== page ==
Helping children and young people manage bereavement

young boy grieving

Death is part of the natural order of things, but this can be a hard concept for us to accept – and even more so for children or young people who often struggle with understanding as well as acceptance.

How well a child is able to manage, process and come to terms with a bereavement can depend on many factors, including the nature of the death, their relationship with the deceased person and how the death is dealt with in their family.

What emotions are children and young people likely to experience after bereavement?

The answer is pretty much every emotion that there is. Apart from the obvious emotions such as grief and sadness, anger is also a very common response. This can take the form of anger at the person who has died (for leaving them), at those left behind, and even at themselves. It’s also not uncommon for a bereaved child to feel a strong sense of guilt. Was it my fault? Why couldn’t I stop it? I should have done more/been nicer/spent more time with the deceased person. The young person may also feel more anxious about apparently unrelated areas of their life such as school work, or fear that other loved ones will leave them.

Whichever emotions they experience, a grieving young person is likely to struggle with recognising, acknowledging and understanding their feelings. They will almost certainly need a lot of support and understanding from those around them.

How can I support a bereaved child?

Every child is unique and will respond to bereavement in a range of different ways, but when supporting a child through a bereavement, there are some key factors to bear in mind.

Talking – Do allow the young person to talk about the deceased person. This can be difficult for family members who may also fear upsetting the young person. However, crying and being upset is an inevitable and healthy part of grieving – although it can be distressing to witness. If a child feels they can’t talk about the person they have lost, they may bottle up their grief and may be unwilling to ask questions that they need answered, creating confusion and possibly exacerbating feelings of anger and guilt.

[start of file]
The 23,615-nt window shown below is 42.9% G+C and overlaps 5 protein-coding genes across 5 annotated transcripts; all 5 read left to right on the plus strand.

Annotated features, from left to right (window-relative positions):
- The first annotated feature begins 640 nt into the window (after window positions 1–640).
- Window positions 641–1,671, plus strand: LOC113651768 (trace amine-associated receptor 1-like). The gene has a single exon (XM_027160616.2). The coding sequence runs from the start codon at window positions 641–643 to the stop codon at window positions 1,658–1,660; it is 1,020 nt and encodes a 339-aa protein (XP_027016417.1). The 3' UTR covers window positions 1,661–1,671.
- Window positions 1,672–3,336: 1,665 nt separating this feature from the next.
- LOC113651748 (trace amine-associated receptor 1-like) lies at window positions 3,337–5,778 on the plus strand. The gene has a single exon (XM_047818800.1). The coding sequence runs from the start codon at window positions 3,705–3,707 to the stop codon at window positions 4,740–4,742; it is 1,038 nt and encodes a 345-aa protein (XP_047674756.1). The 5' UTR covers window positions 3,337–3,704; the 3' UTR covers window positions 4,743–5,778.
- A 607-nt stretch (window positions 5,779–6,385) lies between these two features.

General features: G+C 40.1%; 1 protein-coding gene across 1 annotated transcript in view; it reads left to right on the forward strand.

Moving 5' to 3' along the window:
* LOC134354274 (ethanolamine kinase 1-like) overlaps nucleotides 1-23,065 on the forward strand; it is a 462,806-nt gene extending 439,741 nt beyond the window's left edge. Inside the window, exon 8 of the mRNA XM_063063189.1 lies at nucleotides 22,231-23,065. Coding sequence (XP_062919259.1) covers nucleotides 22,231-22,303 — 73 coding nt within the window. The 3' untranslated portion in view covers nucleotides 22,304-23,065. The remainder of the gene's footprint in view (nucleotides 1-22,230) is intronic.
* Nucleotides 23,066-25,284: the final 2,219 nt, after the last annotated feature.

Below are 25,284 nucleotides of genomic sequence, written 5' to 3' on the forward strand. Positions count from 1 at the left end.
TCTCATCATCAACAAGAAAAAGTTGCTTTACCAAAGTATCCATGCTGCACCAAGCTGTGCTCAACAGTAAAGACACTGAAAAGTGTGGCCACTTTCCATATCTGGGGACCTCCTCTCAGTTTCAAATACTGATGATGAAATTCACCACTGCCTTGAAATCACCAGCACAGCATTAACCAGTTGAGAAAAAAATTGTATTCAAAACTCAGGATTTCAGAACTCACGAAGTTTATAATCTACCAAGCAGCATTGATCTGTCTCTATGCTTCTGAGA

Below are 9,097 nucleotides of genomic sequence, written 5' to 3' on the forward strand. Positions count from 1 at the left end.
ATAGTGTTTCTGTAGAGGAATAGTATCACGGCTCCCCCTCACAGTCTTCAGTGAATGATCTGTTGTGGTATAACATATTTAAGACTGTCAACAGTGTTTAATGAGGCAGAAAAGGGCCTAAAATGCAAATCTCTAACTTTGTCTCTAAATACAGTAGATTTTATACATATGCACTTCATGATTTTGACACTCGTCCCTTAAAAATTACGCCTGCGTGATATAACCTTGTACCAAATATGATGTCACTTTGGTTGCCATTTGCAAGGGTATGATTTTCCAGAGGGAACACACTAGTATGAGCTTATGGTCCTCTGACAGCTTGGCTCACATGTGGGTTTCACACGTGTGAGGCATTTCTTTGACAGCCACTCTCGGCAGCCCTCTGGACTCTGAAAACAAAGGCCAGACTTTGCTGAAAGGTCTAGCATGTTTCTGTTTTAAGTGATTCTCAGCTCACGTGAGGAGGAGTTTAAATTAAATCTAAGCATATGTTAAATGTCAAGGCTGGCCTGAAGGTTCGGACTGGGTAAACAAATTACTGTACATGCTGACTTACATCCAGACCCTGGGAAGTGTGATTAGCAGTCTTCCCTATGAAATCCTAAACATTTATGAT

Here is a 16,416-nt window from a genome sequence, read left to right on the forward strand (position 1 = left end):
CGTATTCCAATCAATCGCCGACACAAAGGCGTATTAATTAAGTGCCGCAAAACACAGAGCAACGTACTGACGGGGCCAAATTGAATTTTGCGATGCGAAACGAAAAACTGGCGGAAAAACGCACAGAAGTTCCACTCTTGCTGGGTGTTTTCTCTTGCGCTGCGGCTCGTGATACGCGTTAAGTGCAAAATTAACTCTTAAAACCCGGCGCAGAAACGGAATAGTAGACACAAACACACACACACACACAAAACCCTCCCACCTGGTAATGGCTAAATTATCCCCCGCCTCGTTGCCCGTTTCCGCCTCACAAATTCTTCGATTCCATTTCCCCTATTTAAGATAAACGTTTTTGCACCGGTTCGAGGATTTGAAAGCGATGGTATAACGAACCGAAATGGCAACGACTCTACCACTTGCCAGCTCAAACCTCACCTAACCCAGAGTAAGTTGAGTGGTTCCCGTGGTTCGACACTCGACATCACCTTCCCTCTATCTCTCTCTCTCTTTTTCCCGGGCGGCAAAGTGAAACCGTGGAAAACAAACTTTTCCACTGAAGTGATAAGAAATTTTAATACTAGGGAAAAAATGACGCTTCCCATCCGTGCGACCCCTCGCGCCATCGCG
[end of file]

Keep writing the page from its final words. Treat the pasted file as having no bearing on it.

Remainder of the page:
Rituals – Death is surrounded by a range of rituals which can vary according to culture, religious beliefs and human values. They are rituals that most adults are familiar with, but children less so. It’s important that the young person understands the rituals around death and if appropriate, is involved in them. For example, the decision about whether to attend a funeral is likely to be influenced by age and personal choice, but if attending a funeral, it’s helpful to prepare the young person by explaining what will happen, giving them an opportunity to ask any questions.

Keep some normality – It can be very hard to maintain a sense of normality when a death occurs, particularly when it’s a sudden passing, but children usually benefit from having a sense of routine and normality. Change can be challenging for many young people, so it’s helpful to keep some things the same when everything else is shifting.  If a child feels ready to go to school or wants to go and play/meet up with friends it is often advisable to let them as they may be seeking reassurance in the form of distraction and stability in a world when everything has changed.

How can counselling help?

It can be very hard for young people to share how they feel with those closest to them. They may fear upsetting that person more, especially if it’s a parent who has lost a partner or their own parent. However, it is very important that the child finds a place where they feel safe to express how they are feeling. Counselling offers a neutral space where the young person can explore how they feel without fear of distressing the counsellor, enabling them to make more sense of those emotions.

Talking is an important part of enabling the young person to understand what is going on for them. It helps them to identify their emotions and understand how and why they feel that way. It can also be supportive to have their feelings normalised as well as having a neutral person with whom they can process how they are feeling.

The therapy room offers a place where children can ask questions and get a better understanding of what death means for them personally. A bereavement has a significant emotional impact of course, but it can also have other important implications for the young person. It may mean that the child’s family system has radically altered which impacts on their relationships; it might also have a more practical effect such as moving to a new home or financial difficulties.

Taking time to heal

Grieving takes time. It can’t be rushed and it needs to be a gentle, patient process that enables the young person to understand and ultimately accept their bereavement. Getting the right support can be an important part of this process.

If you would like to find out more about counselling and if it could help you or your child through a bereavement, you can book a free 20-minute consultation via Archway Health and Wellbeing with no obligation. Call 01858 410 820 or email to make an appointment.